The 'appropriateness’ of contacts - if the 'wrong’ person, or an unsuitable person, is contacted they are unlikely to take part. If they do take part, their response will not be useful. This particularly applies to B2B surveys where the job role of the respondent may be vital to gathering relevant feedback.

The purpose of the survey - if the reason for conducting the survey is of little interest or relevance to the customer they will be unlikely to take part.

The 'characteristics’ of the contacts - some customers are more difficult to get hold of than others and this can affect response. In these cases, it makes sense to allow more time for the survey. For example, securing interviews with customers who are frequently travelling may take longer.

Your relationship with contacts - where the relationship with customers is perceived to be weak customers will be less likely to respond. If an organisation goes for lengthy periods of time without having any contact with customers, they may find response is lacking. However, it may be important to include these customers in the survey. How will an organisation understand these customers, gather their feedback or assess their potential if it makes no attempt to talk to them?

The time (month, day, hour) of the call or email - Bank Holidays, national events and popular sporting events can affect response. E.g. Europeans holiday during August and response can be poor during this time. It can also be difficult to capture feedback in the run up to Christmas when customers are busy.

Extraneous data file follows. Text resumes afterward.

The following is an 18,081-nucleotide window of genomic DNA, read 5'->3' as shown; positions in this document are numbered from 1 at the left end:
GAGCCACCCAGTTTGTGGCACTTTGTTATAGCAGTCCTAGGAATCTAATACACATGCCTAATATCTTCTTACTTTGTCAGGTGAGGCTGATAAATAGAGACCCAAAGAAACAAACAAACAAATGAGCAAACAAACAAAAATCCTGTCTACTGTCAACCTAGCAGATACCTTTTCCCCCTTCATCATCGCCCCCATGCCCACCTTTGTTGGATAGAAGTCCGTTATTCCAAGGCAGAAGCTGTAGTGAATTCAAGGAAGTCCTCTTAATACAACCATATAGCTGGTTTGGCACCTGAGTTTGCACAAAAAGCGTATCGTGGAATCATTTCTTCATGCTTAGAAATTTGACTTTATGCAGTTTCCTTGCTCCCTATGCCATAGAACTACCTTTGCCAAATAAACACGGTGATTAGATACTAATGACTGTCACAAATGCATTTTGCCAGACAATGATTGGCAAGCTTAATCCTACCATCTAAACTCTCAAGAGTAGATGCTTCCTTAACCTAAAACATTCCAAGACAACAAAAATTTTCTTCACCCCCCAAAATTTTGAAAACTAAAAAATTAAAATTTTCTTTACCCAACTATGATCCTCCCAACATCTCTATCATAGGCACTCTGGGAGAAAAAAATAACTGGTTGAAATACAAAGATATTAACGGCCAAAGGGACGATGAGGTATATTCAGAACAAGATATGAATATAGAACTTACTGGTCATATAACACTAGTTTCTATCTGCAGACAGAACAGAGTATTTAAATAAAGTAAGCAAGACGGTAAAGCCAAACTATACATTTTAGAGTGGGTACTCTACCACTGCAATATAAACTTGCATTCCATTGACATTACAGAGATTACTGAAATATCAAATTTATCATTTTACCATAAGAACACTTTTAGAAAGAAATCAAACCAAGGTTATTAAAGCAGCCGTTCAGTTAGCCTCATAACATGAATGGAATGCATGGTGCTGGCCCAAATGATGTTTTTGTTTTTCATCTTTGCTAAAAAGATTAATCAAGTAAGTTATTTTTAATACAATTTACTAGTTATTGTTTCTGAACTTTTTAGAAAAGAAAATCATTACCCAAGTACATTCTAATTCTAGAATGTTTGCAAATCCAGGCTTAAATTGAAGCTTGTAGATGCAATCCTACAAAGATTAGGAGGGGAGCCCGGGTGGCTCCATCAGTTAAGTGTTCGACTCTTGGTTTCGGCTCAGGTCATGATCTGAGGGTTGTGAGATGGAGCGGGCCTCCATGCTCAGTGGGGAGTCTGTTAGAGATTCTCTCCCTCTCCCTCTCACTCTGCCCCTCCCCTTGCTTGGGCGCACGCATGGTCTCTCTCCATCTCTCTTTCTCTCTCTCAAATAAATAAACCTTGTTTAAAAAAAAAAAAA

The length of the questionnaire - a long questionnaire may affect response. Customers may not respond or may not complete the survey. This can particularly apply to postal surveys. Where a longer survey is unavoidable, make customers aware of this upfront and explain why. Under the MRS Code of Conduct any given timescales for completion have to be accurate.

The layout of the questionnaire - wordy questionnaires in a small font, or questions that do not flow will deter customers.

The interviewer - interviewing is a skill that requires training. Trained interviewers can encourage customers to take part in a survey and gather unbiased feedback quickly and effectively. Poor response rates can be due to inexperienced interviewers.

Previous history - if a customer has completed a survey previously (either for your organisation or another) and been misled or found their information has been used inappropriately they may be unlikely to take part.

Action resulting from previous feedback - if a customer has given up time to complete the survey in the past but had no response, no feedback or seen no change, they will be less likely to take part again.

Some response rates will always be on the 'low’ end of the scale. Busy professionals who are time poor may be less likely to take part in a survey than customers with time on their hands. To avoid disappointment be realistic about response rates, allow adequate time for the survey process and consider the data collection method carefully.

Since organisations will often be making very important decisions on the basis of survey results it makes sense to invest some time and budget to ensure that you get the best possible response rate and quality of response. An effective warm up campaign is an often overlooked but crucial part of this plan.